Peter Hessler writes in his new book, Country Driving, that in China “forgiveness comes easier than permission.”  This manifests itself in the most remarkable way as our driver navigates his own zen path toward the Great Wall, weaving skillfully through the sea of traffic and deftly communicating his intent to his fellow commuters in a kind of morse code for motorists. One short tap of the horn says “I’m right behind you”.  A short followed by a semi-long announces my intent to move around you so stay where you are.  A long means “Are you blind?”  And so it goes.  Our particular driver also used different kind of horn sounds to convey just how dangerous his next move will be.  One is a kind of primitive wolf howl.  The next a kind of impending death siren.  Myself and my fellow travelers – Mark and Greg – adapt relatively quickly as we realize that we are in the hands of a zen master.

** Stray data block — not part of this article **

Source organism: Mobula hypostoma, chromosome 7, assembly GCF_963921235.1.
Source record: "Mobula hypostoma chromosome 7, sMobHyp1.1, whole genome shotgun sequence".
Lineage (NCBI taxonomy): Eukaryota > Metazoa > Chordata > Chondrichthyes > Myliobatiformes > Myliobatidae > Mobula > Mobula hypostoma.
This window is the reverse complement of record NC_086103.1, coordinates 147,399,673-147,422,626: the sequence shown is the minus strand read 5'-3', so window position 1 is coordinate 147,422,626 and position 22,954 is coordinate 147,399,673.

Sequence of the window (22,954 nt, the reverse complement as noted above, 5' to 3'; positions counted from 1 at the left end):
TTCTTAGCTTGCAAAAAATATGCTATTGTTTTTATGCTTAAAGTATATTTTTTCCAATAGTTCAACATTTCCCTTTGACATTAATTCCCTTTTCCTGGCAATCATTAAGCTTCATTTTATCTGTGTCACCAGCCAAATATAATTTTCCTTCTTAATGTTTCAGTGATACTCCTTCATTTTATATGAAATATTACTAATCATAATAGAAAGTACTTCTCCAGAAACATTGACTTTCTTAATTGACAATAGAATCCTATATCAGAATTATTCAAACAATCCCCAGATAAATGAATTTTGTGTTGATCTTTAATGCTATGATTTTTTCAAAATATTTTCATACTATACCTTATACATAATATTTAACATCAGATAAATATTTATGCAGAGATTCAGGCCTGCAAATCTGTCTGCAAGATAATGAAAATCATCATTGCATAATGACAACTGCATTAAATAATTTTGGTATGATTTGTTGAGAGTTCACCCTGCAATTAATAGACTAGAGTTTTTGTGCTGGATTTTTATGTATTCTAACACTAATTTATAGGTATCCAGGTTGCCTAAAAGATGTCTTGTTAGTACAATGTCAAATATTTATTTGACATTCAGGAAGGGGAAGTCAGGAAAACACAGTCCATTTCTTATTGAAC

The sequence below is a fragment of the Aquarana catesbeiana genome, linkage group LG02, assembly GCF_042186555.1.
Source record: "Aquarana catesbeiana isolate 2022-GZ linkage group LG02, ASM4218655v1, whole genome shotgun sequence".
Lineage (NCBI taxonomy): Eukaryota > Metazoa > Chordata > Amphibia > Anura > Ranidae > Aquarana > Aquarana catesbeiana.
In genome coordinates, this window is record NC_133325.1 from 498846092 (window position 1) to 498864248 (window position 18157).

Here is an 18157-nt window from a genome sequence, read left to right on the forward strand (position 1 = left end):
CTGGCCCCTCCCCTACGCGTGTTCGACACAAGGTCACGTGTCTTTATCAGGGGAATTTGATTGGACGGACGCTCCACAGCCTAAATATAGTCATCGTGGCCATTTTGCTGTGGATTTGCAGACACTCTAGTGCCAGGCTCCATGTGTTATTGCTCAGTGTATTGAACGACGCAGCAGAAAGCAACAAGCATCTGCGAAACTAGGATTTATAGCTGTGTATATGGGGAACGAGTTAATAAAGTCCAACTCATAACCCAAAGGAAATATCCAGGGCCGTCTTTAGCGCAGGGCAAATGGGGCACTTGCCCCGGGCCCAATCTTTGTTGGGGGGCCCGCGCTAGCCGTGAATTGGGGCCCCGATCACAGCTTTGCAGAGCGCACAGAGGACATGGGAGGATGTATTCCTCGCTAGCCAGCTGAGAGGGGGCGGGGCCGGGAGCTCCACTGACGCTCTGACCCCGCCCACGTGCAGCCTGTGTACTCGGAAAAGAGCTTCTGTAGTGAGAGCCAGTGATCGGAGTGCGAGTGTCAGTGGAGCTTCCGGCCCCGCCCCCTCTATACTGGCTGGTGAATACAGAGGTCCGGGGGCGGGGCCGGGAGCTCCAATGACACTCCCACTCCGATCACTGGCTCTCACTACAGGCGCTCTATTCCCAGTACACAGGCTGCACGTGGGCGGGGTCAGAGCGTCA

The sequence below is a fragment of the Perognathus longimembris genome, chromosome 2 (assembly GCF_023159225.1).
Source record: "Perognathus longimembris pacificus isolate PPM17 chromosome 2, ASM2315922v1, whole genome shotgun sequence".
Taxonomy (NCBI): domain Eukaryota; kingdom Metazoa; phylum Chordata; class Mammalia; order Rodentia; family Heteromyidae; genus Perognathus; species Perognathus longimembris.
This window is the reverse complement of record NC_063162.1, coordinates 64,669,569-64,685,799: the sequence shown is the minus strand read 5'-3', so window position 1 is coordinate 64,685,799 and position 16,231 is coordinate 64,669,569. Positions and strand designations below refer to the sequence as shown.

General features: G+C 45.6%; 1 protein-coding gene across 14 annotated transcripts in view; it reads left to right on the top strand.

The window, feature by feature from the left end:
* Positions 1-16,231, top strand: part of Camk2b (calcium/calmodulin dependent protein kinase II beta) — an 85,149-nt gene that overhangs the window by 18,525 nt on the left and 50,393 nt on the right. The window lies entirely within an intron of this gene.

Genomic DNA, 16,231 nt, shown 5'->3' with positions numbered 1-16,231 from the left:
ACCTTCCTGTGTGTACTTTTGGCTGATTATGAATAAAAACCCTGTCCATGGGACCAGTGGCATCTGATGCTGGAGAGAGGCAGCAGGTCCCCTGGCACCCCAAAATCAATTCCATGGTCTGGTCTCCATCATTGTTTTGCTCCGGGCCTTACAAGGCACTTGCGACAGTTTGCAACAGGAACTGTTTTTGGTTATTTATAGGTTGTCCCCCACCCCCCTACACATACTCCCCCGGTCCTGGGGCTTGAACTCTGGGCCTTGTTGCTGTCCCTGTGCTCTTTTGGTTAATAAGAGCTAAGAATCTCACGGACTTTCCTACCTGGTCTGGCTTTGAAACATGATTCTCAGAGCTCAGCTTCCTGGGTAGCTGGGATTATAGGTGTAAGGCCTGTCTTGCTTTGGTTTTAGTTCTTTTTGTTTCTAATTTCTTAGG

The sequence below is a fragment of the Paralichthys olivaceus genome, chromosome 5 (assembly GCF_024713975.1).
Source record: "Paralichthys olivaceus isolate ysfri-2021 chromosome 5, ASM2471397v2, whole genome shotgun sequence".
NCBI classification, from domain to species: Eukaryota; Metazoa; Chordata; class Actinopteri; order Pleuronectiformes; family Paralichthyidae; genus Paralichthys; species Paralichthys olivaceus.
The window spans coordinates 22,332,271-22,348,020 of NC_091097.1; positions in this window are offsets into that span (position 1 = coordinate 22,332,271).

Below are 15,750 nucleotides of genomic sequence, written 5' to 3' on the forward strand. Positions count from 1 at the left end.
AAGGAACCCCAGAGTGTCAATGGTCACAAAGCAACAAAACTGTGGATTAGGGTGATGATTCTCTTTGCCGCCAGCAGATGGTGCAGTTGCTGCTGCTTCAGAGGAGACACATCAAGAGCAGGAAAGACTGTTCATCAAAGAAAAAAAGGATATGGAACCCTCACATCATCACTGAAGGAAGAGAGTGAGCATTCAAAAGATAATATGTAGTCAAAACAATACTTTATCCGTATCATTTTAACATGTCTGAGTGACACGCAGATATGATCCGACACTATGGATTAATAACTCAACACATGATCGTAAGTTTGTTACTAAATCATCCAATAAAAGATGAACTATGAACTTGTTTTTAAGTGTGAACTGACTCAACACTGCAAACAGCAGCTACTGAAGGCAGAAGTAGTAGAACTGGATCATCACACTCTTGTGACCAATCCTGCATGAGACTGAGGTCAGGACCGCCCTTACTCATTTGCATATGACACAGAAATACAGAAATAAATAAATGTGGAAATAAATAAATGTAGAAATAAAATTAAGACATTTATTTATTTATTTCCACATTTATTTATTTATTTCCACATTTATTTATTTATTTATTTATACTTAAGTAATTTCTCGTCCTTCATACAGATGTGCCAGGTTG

We arrive in Beijing to be greeted by Berklee alumnus David Mitchell.  David has made arrangements for our visit and is helping with logistics.  He has arranged for a driver to take us to our hotel.

Originally from England, David is currently living in Beijing and is a working musician and teacher.  He speaks fluent Chinese and is a great asset to us in making this a successful trip.  He arranges for the driver to take us out to the Great Wall.  On our returning trip, we drive through a tiny country village.  While stopped in traffic, we take photos of a restaurant advertising donkey meat and reservoir fish.  Soon after we pass the reservoir…and a donkey standing patiently by the road, awaiting his certain fate no doubt.

Damien Bracken, dean of admissions stops for a photo in Beijing with Greg Badolato, assistant VP for international programs, and alumnus/tour guide David Mitchell. Donkey and reservoir not shown.

Read more about Berklee’s trip to China:

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